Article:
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The Uses of Pessimism: And the Danger of False Hope Hardcover – Oct 15 2010
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"Scruton has approached his project with incisiveness, breath of knowledge, and clarity of expression. The Uses of Pessimism is worth arguing over." --Politics & Ideas
"While some of Scruton's conclusions may be controversial... he does present an intriguing case for using pessimism as a way to examine issues that affect current society. His clear and accessible writing will appeal to those familiar with the author's past works and also those with an interest in philosophy." --Library Journal
"Scruton has approached his project with incisiveness, breadth of knowledge, and clarity of expression. The Uses of Pessimism is worth arguing over."
-- Peter Lopatin, Commentary
"Score one for pessimism." --Peter Monaghan, The Chronicle of Higher Education
About the Author
Roger Scruton is Resident Fellow at the American Enterprise Institute, and Visiting Professor of Philosophy at Oxford University. He is the author of more than 30 books, including Beauty and Death-Devoted Heart.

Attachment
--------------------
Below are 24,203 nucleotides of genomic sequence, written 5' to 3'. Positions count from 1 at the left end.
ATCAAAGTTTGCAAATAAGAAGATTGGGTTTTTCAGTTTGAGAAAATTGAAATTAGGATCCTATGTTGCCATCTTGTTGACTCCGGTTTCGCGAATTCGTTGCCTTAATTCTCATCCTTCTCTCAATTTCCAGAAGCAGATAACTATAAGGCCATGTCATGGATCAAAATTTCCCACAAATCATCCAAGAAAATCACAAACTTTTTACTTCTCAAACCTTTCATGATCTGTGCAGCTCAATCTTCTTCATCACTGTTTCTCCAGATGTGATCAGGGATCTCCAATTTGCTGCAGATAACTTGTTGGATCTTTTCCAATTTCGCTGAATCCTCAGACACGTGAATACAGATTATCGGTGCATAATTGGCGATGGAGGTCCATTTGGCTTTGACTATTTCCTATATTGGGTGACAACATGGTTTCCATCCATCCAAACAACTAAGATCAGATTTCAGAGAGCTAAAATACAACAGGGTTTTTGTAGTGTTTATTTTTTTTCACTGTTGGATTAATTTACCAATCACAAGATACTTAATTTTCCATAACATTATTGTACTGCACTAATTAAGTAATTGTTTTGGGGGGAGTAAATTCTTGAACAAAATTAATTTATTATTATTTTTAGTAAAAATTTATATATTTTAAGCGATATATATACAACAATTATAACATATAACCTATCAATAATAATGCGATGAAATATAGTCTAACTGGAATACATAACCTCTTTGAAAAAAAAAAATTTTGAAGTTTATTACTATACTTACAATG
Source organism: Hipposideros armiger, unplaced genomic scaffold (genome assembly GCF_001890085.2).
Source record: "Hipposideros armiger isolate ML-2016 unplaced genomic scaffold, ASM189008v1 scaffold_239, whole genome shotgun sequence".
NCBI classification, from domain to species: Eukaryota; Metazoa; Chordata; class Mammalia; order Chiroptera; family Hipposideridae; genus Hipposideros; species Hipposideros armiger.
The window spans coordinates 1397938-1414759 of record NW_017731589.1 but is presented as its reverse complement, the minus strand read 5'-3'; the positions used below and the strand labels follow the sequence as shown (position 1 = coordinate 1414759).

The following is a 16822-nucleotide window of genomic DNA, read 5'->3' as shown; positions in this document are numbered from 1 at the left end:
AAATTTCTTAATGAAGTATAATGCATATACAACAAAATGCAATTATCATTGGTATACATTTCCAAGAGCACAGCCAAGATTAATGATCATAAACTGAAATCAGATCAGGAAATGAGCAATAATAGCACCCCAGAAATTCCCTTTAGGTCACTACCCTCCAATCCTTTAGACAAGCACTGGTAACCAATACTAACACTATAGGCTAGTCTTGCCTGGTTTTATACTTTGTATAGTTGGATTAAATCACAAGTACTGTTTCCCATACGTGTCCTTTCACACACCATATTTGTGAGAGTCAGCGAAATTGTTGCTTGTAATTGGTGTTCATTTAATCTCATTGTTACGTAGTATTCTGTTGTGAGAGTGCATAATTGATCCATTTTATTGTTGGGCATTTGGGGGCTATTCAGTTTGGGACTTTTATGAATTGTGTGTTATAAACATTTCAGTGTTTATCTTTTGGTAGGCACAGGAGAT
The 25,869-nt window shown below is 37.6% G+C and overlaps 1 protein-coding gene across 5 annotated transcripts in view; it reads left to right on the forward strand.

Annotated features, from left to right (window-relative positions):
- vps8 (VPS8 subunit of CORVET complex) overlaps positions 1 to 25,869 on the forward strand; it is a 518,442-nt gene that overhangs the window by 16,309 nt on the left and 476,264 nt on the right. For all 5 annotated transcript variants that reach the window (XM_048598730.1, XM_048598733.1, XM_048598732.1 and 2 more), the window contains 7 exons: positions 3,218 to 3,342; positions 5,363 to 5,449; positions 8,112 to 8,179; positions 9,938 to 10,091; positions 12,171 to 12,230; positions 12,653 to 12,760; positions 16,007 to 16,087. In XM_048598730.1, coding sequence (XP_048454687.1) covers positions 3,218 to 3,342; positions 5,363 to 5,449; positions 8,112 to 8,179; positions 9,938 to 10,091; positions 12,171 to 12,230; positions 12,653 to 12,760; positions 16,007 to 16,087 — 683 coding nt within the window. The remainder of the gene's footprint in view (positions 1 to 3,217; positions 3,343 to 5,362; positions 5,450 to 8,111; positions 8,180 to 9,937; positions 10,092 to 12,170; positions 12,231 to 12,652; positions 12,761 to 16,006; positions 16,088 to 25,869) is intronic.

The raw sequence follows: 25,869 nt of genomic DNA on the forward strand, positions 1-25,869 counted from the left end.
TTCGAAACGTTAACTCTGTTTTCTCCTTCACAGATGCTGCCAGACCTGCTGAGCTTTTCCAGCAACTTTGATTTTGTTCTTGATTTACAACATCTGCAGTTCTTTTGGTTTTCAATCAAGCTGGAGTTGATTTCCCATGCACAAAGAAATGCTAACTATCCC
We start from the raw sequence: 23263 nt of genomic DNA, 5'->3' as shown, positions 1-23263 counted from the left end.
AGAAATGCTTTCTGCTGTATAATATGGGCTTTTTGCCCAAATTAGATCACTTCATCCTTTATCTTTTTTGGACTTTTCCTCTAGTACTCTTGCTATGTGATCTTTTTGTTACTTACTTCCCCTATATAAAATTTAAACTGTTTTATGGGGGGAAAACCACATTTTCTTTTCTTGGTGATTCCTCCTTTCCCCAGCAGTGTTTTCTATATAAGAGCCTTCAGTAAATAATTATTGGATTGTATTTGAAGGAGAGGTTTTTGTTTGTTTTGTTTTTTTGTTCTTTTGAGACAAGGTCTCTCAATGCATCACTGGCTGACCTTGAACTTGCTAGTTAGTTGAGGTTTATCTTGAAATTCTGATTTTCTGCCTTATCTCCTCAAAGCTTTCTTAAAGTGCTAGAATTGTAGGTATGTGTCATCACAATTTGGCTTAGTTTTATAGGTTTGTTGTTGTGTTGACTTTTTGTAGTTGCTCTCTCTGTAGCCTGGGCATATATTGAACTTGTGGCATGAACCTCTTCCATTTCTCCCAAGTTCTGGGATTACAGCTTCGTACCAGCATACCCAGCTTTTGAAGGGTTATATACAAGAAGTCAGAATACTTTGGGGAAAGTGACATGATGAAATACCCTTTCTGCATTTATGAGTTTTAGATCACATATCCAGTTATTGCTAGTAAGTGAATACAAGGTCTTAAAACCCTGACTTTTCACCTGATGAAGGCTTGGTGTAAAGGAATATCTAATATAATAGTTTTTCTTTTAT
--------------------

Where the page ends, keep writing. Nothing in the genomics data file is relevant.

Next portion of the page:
Most Helpful Customer Reviews on Amazon.com (beta)
In the abstract, these are useful cautions that no-one sensibly could dismiss out of hand. But Scruton has a more important and more polemical purpose. He aims to show how these fallacies pervade a larger social and political vision that has been ascendant since the Enlightenment and especially the deadly triumph of "Reason" in the French Revolution. That vision of Reason rests on an unscrupulous optimism that sweeps away the collective problem-solving of generations codified through customs, traditions, and laws built from the bottom up, like English and American common law or Swiss political arrangements. It replaces that common, inherited wisdom with the will of the radical and enlightened few. The utopian or planning elite sweep aside all previous traditions and practices, along with the wishes of ordinary people, who have to be led to a higher level of wisdom by the progressive, forward-looking vanguard.